|Position:||Associate Head Coach - Jumps, Multis|
|Alma Mater:||Seattle Pacific '87|
Jack Hoyt is in his third year as the Bruins Associate Head Coach. Hoyt's coaching duties include all of the jumps and multi-events. He supervises the greatest group of volunteer coaches in Bruin history, which includes; Anthony Curran (pole vault), and Sharon Day (heptathlon). Hoyt brings to the Bruin program over 20 years of coaching at the collegiate level. “I am so excited to be a Bruin! Coach Maynard has compiled an amazing staff and the team is more motivated than any team I’ve ever been around. Great things are coming to Westwood, that’s for sure.”
In 2014 the multi-events and jumps continued to be a strength for the Bruins. Under Hoyt’s guidance, three earned All-American honors during the outdoor season and two were honored for their efforts during the indoor campaign.
Kylie Price soared to first-team honors by placing third overall at the 2013 NCAA Outdoor Championships while Zibby Boyer and Alexis Walker garnered honorable mention accolades in the high jump. Price was twice named the Pac-12 athlete of the week and Walker earned the honor once. During the indoor season Marcus Nilsson placed eighth overall to earn All-American honors in the heptathlon with a career-best 5,760 points while Price was named to the second team in the long jump.
Walker secured the 10th best heptathlon in school history in her very first try by accumulating 5,409 points. She also cleared 5-11.50 for the 10th best high jump in school history. Cody Crampton cleared 7-2.50 for the sixth best high jump at UCLA.
He also coached UCLA volunteer coach Sharon Day-Monroe to a new American record in the pentathlon. Day-Monroe won the 2014 USA Indoor Track & Field Championships with a record 4,805 points.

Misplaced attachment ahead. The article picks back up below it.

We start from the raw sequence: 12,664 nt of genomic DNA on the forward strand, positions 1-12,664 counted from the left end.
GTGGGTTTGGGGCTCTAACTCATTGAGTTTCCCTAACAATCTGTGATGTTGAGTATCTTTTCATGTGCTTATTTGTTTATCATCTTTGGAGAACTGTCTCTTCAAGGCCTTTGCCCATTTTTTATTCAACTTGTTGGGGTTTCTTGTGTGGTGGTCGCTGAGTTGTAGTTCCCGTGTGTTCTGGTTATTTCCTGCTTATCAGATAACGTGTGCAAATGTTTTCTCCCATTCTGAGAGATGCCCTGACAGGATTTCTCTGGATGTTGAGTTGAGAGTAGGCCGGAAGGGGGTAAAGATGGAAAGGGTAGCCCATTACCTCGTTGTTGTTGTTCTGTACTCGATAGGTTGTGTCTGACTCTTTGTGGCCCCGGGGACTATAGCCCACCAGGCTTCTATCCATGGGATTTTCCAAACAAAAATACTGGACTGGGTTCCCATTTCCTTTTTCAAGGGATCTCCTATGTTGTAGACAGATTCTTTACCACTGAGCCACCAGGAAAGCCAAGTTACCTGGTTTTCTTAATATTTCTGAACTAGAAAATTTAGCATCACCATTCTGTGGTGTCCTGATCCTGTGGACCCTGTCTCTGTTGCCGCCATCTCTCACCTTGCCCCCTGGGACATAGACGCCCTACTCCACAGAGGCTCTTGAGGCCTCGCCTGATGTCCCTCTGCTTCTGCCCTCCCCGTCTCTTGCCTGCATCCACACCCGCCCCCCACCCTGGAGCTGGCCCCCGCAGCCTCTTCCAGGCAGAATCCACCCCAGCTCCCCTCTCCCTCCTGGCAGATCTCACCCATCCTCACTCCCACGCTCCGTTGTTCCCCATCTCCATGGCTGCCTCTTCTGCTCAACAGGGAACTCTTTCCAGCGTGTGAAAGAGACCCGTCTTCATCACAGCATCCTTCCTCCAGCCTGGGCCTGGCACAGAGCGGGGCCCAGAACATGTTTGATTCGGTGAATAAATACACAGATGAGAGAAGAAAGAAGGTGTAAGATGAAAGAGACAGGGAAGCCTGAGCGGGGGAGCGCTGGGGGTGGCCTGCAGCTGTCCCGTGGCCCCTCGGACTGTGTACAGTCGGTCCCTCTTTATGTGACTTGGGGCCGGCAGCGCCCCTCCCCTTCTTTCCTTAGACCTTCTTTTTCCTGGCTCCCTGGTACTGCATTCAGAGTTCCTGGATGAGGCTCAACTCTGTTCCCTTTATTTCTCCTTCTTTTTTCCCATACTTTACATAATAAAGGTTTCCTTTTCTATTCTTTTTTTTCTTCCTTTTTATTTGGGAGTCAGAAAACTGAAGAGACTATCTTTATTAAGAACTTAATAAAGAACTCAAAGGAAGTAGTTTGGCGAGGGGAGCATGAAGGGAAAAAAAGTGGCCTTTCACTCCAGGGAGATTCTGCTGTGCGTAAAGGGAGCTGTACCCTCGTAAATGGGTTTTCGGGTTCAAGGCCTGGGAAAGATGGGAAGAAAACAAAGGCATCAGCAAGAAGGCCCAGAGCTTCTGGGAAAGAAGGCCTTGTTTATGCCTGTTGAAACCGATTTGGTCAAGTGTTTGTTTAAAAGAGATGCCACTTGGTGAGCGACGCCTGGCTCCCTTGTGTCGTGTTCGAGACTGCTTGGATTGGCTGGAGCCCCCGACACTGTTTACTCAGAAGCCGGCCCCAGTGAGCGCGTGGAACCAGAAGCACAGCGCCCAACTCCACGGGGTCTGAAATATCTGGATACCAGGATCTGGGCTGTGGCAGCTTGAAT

In 2013, Hoyt’s inaugural season at UCLA, personal records were set in every event area. Kylie Price was an All-American at both Indoor and Outdoor Nationals and set a personal best of 21-4 in the long jump. UCLA’s All-American pole vaulter, Michael Woepse, jumped a personal best 18-4, while his female counterparts, Allison Koressel (All-American) and Natasha Kolbo both set personal bests at 14-1 and 13-6. The two Bruin heptathletes each improved by over 350 points to 5,691 and 5,165. UCLA’s decathletes made even bigger improvements to their scores with two NCAA qualifying marks. Marcus Nilson placed 3rd at the NCAA Championship meet and later competed at the World Championships in Russia. In the men’s long jump, Michael Perry surprised everyone with a 3rd place PAC 12 showing and a personal best improvement of over a foot to 24-8. Dillon Stucky added a foot to his triple jump at 51-1. Faith Anumba returned to form in the triple (41-7) and long jumps (19-7) following a stress fracture in 2012. In the women’s high jump, 6 women surpassed their marks from the previous year, 3 of whom qualified into the first round of the NCAA Championship Meet. Cody Crampton, the lone male high jumper, redshirted and will be joined in 2014 by 3 new freshmen all in the 7-foot range.